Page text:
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Modern and Traditional Japanese Culture: The Psychology of Buddhism, Power Rangers, Masked Rider, Manga, Anime and Shinto. 在日イギリス人男性による日本文化論.

Tuesday, May 19, 2015


Doctor Willis on the Arrogance of the British

Doctor Willis on the Arrogance of the British
[Ernest Mason} "Satow's friend Dr. Willis, was critical of the arrogance of his fellow countrymen towards the Japanese.

A small foreign official will abuse a Japanese officer of equal rank with our Under-Secretary of State in a manner that, if it were countryman, he would be the laws the country either have to kill him, or kill himself. We bully and beat the lower orders, and respect in no way the higher classes. A great deal of this is common to all foreigners, but we especially sow the seeds of discord and dislike. The Japanese better classes grow quite alarmed t our customs, they fear they will lose all hold on their poorer countrymen, and though some Japanese may like you individually they hate your country. To the proud Japanese it must be painful to see the air of superiority the commonest foreigner assumes in his presence, and I have great doubt whether Brown or Japanese or Robertson would not go full gallop through a procession with the Tycoon at one end ad the Mikado at the other if sad experience [Namamugi Incident] had not proved the danger of such an experiment. We may disguise it as we like, we are a set of tyrants from the moment we set foot on Eastern soil and we cannot help it, it is I fear inherent in the nature of things, the less civilized man must suffer in the ratio of his ignorance by intercourse with his more intelligent brothers. "(Cortazzi, 2013, p.61)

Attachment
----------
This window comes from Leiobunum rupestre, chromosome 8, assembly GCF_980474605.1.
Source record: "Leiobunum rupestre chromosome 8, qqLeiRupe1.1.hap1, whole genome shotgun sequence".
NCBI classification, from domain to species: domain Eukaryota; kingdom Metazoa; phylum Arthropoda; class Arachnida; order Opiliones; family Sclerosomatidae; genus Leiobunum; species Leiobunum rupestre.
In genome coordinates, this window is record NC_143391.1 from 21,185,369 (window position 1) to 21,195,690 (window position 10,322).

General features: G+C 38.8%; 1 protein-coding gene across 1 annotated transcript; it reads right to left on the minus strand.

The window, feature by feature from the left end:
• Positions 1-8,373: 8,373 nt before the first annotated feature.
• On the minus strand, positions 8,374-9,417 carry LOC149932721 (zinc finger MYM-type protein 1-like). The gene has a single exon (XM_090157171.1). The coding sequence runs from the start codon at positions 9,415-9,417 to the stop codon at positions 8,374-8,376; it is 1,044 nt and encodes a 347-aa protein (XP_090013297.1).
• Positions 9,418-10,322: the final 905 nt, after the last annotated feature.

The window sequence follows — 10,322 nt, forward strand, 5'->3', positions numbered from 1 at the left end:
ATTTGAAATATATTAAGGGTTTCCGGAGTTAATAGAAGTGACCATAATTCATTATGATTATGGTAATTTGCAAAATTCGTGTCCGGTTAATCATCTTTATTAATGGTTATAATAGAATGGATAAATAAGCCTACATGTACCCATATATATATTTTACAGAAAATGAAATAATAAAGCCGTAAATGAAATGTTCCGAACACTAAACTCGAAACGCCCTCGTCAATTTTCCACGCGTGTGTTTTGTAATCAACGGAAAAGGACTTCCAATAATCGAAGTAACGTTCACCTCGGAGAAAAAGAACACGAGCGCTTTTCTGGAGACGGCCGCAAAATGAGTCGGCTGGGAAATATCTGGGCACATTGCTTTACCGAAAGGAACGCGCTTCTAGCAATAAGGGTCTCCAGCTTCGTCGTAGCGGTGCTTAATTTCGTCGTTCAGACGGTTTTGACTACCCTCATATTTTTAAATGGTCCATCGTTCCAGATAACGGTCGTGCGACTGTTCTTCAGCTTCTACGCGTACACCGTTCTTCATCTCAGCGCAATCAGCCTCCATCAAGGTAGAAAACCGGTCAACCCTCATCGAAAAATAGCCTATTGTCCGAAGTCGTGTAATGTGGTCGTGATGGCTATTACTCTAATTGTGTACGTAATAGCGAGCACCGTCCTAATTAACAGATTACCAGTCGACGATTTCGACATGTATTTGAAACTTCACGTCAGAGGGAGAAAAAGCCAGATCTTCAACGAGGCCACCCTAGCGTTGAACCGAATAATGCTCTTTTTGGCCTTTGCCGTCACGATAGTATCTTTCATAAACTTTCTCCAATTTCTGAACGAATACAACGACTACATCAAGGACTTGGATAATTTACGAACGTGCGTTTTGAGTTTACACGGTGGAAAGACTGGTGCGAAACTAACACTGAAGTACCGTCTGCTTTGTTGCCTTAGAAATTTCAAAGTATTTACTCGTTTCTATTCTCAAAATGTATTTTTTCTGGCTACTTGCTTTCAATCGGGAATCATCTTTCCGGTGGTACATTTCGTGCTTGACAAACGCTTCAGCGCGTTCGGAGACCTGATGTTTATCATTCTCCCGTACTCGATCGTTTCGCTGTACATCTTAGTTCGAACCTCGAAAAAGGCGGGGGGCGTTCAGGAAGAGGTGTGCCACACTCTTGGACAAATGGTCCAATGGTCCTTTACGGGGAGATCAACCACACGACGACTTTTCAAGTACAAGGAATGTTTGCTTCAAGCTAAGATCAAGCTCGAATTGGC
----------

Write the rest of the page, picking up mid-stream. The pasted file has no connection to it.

I am not entirely sure to whom in the last clause the good doctor refers to. I hope, and believe, he is suggesting that the British were ignorant and uncivilised compared to the Japanese and "suffered" in the sense of being tyrants, insufferable.

Cortazzi, H. (2013). Victorians in Japan: In and around the Treaty Ports. A&C Black.

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This blog represents the opinions of the author, Timothy Takemoto, and not the opinions of his employer.